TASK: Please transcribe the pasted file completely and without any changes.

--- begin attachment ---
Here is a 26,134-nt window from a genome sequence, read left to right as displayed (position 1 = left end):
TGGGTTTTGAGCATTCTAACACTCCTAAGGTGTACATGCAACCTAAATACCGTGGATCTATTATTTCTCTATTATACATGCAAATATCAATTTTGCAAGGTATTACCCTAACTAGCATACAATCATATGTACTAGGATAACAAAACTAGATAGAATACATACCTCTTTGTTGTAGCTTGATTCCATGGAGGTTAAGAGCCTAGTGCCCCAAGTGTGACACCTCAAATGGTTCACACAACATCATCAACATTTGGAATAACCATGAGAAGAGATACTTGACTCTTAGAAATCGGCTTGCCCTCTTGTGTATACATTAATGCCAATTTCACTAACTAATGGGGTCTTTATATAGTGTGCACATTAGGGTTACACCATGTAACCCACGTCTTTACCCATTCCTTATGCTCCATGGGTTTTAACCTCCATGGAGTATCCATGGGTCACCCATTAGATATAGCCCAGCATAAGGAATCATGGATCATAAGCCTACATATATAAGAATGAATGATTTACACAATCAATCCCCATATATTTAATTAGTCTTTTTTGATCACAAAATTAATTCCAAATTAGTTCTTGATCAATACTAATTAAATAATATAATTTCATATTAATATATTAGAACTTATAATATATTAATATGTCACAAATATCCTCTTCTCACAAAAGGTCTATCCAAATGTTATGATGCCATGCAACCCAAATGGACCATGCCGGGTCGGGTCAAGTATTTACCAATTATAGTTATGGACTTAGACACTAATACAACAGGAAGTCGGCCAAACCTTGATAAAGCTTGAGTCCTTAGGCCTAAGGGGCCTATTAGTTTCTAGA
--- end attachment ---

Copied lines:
Here is a 26,134-nt window from a genome sequence, read left to right as displayed (position 1 = left end):
TGGGTTTTGAGCATTCTAACACTCCTAAGGTGTACATGCAACCTAAATACCGTGGATCTATTATTTCTCTATTATACATGCAAATATCAATTTTGCAAGGTATTACCCTAACTAGCATACAATCATATGTACTAGGATAACAAAACTAGATAGAATACATACCTCTTTGTTGTAGCTTGATTCCATGGAGGTTAAGAGCCTAGTGCCCCAAGTGTGACACCTCAAATGGTTCACACAACATCATCAACATTTGGAATAACCATGAGAAGAGATACTTGACTCTTAGAAATCGGCTTGCCCTCTTGTGTATACATTAATGCCAATTTCACTAACTAATGGGGTCTTTATATAGTGTGCACATTAGGGTTACACCATGTAACCCACGTCTTTACCCATTCCTTATGCTCCATGGGTTTTAACCTCCATGGAGTATCCATGGGTCACCCATTAGATATAGCCCAGCATAAGGAATCATGGATCATAAGCCTACATATATAAGAATGAATGATTTACACAATCAATCCCCATATATTTAATTAGTCTTTTTTGATCACAAAATTAATTCCAAATTAGTTCTTGATCAATACTAATTAAATAATATAATTTCATATTAATATATTAGAACTTATAATATATTAATATGTCACAAATATCCTCTTCTCACAAAAGGTCTATCCAAATGTTATGATGCCATGCAACCCAAATGGACCATGCCGGGTCGGGTCAAGTATTTACCAATTATAGTTATGGACTTAGACACTAATACAACAGGAAGTCGGCCAAACCTTGATAAAGCTTGAGTCCTTAGGCCTAAGGGGCCTATTAGTTTCTAGA